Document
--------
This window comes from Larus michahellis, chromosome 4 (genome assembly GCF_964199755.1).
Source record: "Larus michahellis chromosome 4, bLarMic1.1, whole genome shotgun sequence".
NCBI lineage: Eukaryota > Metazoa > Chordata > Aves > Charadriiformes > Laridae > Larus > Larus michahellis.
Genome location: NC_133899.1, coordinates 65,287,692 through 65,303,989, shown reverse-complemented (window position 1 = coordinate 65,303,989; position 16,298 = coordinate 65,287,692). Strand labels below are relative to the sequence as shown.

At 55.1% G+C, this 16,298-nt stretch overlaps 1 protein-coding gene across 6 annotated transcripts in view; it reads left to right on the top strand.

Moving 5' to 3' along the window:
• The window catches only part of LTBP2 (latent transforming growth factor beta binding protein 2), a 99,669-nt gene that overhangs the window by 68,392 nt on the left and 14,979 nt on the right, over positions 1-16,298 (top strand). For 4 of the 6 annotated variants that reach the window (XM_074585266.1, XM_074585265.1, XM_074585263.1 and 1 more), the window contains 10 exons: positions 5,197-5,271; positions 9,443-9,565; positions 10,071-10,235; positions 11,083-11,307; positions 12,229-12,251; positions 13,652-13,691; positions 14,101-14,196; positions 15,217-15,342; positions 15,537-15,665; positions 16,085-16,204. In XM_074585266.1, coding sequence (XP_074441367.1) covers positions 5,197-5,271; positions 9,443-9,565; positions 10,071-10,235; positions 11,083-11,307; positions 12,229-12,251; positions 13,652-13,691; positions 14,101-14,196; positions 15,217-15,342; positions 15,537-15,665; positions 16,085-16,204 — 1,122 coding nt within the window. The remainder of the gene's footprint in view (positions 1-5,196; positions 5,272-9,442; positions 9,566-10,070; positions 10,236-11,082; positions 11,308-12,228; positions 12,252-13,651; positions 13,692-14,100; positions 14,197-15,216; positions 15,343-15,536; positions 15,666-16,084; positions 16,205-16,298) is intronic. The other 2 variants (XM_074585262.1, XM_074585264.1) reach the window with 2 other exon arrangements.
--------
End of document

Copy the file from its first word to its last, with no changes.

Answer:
This window comes from Larus michahellis, chromosome 4 (genome assembly GCF_964199755.1).
Source record: "Larus michahellis chromosome 4, bLarMic1.1, whole genome shotgun sequence".
NCBI lineage: Eukaryota > Metazoa > Chordata > Aves > Charadriiformes > Laridae > Larus > Larus michahellis.
Genome location: NC_133899.1, coordinates 65,287,692 through 65,303,989, shown reverse-complemented (window position 1 = coordinate 65,303,989; position 16,298 = coordinate 65,287,692). Strand labels below are relative to the sequence as shown.

At 55.1% G+C, this 16,298-nt stretch overlaps 1 protein-coding gene across 6 annotated transcripts in view; it reads left to right on the top strand.

Moving 5' to 3' along the window:
• The window catches only part of LTBP2 (latent transforming growth factor beta binding protein 2), a 99,669-nt gene that overhangs the window by 68,392 nt on the left and 14,979 nt on the right, over positions 1-16,298 (top strand). For 4 of the 6 annotated variants that reach the window (XM_074585266.1, XM_074585265.1, XM_074585263.1 and 1 more), the window contains 10 exons: positions 5,197-5,271; positions 9,443-9,565; positions 10,071-10,235; positions 11,083-11,307; positions 12,229-12,251; positions 13,652-13,691; positions 14,101-14,196; positions 15,217-15,342; positions 15,537-15,665; positions 16,085-16,204. In XM_074585266.1, coding sequence (XP_074441367.1) covers positions 5,197-5,271; positions 9,443-9,565; positions 10,071-10,235; positions 11,083-11,307; positions 12,229-12,251; positions 13,652-13,691; positions 14,101-14,196; positions 15,217-15,342; positions 15,537-15,665; positions 16,085-16,204 — 1,122 coding nt within the window. The remainder of the gene's footprint in view (positions 1-5,196; positions 5,272-9,442; positions 9,566-10,070; positions 10,236-11,082; positions 11,308-12,228; positions 12,252-13,651; positions 13,692-14,100; positions 14,197-15,216; positions 15,343-15,536; positions 15,666-16,084; positions 16,205-16,298) is intronic. The other 2 variants (XM_074585262.1, XM_074585264.1) reach the window with 2 other exon arrangements.